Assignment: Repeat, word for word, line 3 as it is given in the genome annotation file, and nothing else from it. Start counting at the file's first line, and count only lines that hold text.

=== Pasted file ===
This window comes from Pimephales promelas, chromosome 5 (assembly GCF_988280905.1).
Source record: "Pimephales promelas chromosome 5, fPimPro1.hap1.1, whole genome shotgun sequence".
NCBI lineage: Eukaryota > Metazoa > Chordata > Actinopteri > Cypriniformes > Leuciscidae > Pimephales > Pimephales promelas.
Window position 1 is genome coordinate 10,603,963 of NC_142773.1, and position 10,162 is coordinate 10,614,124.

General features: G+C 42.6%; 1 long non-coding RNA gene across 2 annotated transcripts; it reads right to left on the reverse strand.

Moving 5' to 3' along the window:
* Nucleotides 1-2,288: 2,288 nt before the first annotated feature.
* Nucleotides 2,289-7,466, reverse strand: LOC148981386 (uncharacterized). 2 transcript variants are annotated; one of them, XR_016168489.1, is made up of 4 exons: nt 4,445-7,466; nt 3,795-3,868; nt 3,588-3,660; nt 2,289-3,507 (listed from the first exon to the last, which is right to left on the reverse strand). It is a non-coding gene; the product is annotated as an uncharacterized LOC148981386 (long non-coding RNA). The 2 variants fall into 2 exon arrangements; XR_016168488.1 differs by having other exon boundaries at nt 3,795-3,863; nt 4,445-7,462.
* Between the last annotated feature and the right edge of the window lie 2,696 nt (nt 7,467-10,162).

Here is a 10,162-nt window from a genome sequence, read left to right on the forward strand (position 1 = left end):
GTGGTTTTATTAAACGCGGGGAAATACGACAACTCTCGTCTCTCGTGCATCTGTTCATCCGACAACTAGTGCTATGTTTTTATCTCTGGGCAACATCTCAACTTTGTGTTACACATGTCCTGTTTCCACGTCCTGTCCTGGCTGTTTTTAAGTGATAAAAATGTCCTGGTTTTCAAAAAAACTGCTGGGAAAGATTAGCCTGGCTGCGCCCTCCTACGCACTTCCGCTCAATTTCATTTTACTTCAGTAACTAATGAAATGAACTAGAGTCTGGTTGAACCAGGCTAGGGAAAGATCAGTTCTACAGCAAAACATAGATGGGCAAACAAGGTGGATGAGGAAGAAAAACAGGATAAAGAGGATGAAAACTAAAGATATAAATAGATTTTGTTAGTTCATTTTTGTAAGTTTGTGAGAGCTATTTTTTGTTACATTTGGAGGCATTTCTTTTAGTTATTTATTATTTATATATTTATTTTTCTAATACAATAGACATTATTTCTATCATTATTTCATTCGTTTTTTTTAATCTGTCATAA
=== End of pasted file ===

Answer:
NCBI lineage: Eukaryota > Metazoa > Chordata > Actinopteri > Cypriniformes > Leuciscidae > Pimephales > Pimephales promelas.